Tom: Very prominent, yeah. And I’ve been here a long time. And I came in the next day…and…you know, there were flowers… and mass cards… and a lot of messages. There was a lot of love. And my life hasn’t been the same since.
For the last two years I had lived a very difficult, fabricated life. I used to have to sneak home sometimes and lay down during the day when I had some time off.
Eric: So you had a double closet.
Tom: Yeah, exactly.
Eric: It was not as if you had some disease that you could extricate from the fact you were gay.
Tom: Right. Plus, I mean, I could… I suddenly became very tuned in to what was going on with the plague and it wasn’t lookin’ good. And I had to think about dying. I’m still trying to figure out, like a peripatetic reporter, what happens next. I mean, when you close your eyes, I mean, take your last breath, what happens? I haven’t gotten figured out.
Eric: You can’t take a notepad or a television camera so you can… It’s all on your own.
Tom: You know, you don’t hear from people… I don’t hear from people that have passed away. So I don’t know. It’s kind of intriguing, in a way.
Eric I wonder if there are gay people in heaven.
Tom: Oh, I think so. I think so. Maybe heaven is one big gay bar.
Tom Cassidy had reason to be surprised by how his colleagues rallied around him. It was 1990, and effective treatments for AIDS were still years away. Back then many people were actually afraid to be around someone who had AIDS.
After Tom went public with his diagnosis at CNN, he jumped at the opportunity to be the focus of a TV series about AIDS for New York City’s CBS News affiliate. Tom told me, “I make my living essentially being a face. What I decided to do was to lend that face to AIDS.”
Tom had a chemotherapy infusion following our interview, so I rode along with him to his doctor’s office on the Upper East Side. As soon as we left his office at CNN, I could see how unsteady he was on his feet, but I really resisted taking his arm because I knew he didn’t want anyone’s help. At 85th Street we parted with a hug. Tom said to stay in touch. In my notes from that day I wrote, “I wonder how long he has.” It turned out he had seven months and I never saw him again. Tom Cassidy died on May 26, 1991. He was 41 years old.
Tom’s name lives on at Bowdoin College where he endowed an annual lecture series that brings working journalists to the school’s campus. The first lecture was given by Tom’s CNN boss, Lou Dobbs, and in the years since, speakers have included NPR’s Linda Wertheimer, David Brooks from the New York Times, and Ben Bradlee and Sally Quinn from the Washington Post.
This is our final episode of season two, so please stay tuned for season three, coming this fall. To get the latest news on our plans for Making Gay History and upcoming events, please sign up for our newsletter at makinggayhistory.com. That’s also where you can find photos and additional information about Tom Cassidy and where you can listen to all our previous episodes.
Before I say my final thank-yous, I want to share an email with you. At the end of a recent episode, I told you that whenever I spoke with legendary octogenarian activist Kay Lahusen, she greeted me by saying, ”Hello dear. What have you got for me?” So I invited you to write to me so I could pass your message on to her. This one jumped out at me:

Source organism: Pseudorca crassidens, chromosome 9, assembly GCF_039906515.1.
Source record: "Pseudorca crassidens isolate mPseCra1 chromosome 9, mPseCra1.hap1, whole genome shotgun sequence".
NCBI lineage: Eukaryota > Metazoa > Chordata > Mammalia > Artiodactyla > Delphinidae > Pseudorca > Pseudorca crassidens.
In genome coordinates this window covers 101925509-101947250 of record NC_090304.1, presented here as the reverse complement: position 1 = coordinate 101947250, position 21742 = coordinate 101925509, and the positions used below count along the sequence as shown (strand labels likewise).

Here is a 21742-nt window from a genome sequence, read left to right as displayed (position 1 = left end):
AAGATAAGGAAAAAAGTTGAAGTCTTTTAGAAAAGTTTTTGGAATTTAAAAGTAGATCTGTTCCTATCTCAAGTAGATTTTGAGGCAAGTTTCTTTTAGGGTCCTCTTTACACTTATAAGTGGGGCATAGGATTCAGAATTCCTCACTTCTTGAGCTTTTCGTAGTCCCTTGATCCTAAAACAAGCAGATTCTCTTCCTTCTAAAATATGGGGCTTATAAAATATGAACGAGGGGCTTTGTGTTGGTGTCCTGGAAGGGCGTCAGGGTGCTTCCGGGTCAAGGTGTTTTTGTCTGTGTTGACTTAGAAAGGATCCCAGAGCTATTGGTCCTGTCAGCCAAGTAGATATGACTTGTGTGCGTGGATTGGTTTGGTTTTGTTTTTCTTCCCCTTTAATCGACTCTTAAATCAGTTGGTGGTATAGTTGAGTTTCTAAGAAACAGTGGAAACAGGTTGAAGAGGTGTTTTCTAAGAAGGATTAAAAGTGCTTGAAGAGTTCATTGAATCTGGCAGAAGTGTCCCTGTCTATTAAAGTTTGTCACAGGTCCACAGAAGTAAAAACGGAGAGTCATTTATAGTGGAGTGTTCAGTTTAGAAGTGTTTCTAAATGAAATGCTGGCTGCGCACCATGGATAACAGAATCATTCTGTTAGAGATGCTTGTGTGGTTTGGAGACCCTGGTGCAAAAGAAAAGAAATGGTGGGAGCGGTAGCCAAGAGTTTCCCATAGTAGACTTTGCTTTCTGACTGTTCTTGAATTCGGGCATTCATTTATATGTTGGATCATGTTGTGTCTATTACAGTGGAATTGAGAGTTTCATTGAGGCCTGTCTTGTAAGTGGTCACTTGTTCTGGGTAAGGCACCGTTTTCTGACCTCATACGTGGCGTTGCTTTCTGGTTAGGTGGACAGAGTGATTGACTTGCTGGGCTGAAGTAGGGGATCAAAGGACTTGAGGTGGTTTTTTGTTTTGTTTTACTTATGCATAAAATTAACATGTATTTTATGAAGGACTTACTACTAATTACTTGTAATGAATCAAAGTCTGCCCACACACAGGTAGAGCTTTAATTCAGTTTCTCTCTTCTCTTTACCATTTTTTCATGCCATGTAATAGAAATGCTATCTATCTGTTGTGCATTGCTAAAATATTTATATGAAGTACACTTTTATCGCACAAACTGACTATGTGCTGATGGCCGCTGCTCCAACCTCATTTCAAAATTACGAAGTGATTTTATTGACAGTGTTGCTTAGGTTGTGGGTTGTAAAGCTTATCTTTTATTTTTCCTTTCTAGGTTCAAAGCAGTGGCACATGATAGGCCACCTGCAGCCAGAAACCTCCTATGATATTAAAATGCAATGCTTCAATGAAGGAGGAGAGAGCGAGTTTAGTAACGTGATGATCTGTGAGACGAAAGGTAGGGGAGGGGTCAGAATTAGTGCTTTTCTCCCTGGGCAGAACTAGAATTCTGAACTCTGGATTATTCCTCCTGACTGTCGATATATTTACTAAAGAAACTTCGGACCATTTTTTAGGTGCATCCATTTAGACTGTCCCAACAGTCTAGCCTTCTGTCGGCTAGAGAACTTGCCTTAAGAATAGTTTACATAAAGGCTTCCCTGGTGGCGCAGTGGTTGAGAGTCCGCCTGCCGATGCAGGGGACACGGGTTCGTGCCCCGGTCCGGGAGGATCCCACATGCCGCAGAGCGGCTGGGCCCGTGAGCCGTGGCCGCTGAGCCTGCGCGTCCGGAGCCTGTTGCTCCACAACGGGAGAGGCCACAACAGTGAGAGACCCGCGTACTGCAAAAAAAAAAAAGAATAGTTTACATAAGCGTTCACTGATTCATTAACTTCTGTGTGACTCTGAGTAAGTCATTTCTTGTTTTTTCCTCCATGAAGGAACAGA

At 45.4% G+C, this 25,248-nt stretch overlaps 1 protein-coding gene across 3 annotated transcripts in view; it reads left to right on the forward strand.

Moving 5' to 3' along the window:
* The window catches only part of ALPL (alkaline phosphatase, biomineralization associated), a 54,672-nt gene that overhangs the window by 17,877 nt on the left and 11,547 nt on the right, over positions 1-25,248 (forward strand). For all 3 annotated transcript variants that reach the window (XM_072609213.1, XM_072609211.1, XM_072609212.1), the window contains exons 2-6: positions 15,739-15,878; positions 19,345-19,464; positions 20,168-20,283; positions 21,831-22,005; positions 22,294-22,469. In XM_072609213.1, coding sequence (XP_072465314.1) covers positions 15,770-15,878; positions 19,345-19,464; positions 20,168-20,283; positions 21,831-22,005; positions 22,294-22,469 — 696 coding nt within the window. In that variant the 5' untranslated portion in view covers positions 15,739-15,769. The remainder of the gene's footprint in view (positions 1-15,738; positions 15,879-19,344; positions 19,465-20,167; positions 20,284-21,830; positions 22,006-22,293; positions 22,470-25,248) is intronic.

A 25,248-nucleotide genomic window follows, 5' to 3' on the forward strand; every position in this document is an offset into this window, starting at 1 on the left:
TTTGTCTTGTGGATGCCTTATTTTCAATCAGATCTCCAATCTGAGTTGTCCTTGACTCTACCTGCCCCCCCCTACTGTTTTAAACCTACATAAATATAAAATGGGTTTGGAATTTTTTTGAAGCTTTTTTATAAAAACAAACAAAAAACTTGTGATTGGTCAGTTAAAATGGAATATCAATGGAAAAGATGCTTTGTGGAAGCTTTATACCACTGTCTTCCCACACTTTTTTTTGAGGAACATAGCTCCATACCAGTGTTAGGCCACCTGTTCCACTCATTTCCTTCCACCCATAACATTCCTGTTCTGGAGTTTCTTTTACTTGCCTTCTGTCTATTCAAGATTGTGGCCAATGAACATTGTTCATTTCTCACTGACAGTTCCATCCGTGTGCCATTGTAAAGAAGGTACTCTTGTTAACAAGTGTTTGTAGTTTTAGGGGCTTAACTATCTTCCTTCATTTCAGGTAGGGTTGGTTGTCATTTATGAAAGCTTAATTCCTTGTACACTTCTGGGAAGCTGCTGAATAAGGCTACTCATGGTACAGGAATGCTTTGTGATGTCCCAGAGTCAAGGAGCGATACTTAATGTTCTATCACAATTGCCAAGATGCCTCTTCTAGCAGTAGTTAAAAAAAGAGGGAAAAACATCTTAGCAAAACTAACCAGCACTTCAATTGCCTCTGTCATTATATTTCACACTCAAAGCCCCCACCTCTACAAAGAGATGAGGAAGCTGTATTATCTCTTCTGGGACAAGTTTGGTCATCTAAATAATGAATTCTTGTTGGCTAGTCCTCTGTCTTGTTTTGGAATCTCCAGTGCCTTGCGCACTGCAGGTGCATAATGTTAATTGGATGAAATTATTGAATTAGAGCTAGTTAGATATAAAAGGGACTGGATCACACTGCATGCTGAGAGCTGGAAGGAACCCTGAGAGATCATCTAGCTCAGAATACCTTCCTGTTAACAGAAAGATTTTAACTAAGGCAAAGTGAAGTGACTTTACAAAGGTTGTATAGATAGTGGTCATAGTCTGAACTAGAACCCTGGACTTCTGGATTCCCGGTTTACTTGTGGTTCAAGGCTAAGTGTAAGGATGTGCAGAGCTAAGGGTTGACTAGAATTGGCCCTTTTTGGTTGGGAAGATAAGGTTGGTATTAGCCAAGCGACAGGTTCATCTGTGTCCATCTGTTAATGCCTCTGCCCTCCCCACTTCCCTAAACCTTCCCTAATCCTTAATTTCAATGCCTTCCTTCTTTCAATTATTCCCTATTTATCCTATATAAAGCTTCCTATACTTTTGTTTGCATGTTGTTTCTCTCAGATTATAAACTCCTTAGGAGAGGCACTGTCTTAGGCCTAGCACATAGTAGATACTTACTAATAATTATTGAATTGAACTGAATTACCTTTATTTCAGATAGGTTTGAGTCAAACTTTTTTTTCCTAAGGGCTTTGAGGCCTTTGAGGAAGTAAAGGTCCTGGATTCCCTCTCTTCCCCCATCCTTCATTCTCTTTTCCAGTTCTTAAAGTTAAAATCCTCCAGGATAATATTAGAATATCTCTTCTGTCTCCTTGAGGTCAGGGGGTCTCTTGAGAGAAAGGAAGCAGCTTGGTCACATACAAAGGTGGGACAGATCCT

I just got through listening to your podcast on Kay Lahusen and Barbara Gittings. You closed with a reference to Kay’s question “What do you have for me?” Well, here’s something. I am the proud father of a beautiful young woman named Annika. She is 17 years old and dating a most spectacular young lady. She is totally at ease with who she is, quite open about her life, her love and personality. Indeed, she and I just finished shopping for a prom dress in anticipation of when she and Mattie go to the prom this spring.
I have to credit the work and bravery of Kay and Barbara for that. Here, in of all places, Laramie, Wyoming, my daughter loves another young woman and she is totally at ease with that.
Tell Kay thank you for me, for Annika and for Mattie.
Charles F. Pelkey, Minority Whip, Wyoming House of Representatives
Kay loved all the emails, which I read to her by phone and she asked me to thank you for your thoughts and love. And feel free to keep them coming. Write to me at hello@makinggayhistory.
I’m beyond grateful to the many people who have made Making Gay History possible. Thank you, Kevin Jennings, for the Arcus Foundation grant that got us launched. We’re grateful, as well, to Barbara Raab, a program officer at the Ford Foundation, who made the funds available for Making Gay History’s second season. And then there’s our crew. Sara Burningham, our executive producer, always finds a way to make the Making Gay History voices sing. Jenna Weiss-Berman, our coproducer from Pineapple Street Media, believed in us before we believed in ourselves.
Thank you also to audio engineer Casey Holford; researcher Zachary Seltzer; our website designer Jonathan Dozier-Ezell; and social media strategist Will Coley. Our theme music was composed by Fritz Myers.
And finally, thank you to my partner in life, Barney Karpfinger, who never doubted that the little podcast that could, could.
Making Gay History is a coproduction of Pineapple Street Media, with assistance from the New York Public Library’s Manuscripts and Archives Division and the ONE Archives Foundation.
Season two of this podcast is made possible with support from the Ford Foundation, which is on the front lines of social change worldwide.
So long. And we’ll see you in the fall.
Tom: 1275. Tom Cassidy from CNN. 5 Penn Plaza. 85th and Park—85th and 5th. 7147907. Yes, okay, great. Thank you. Now I have to go take some real serious drugs.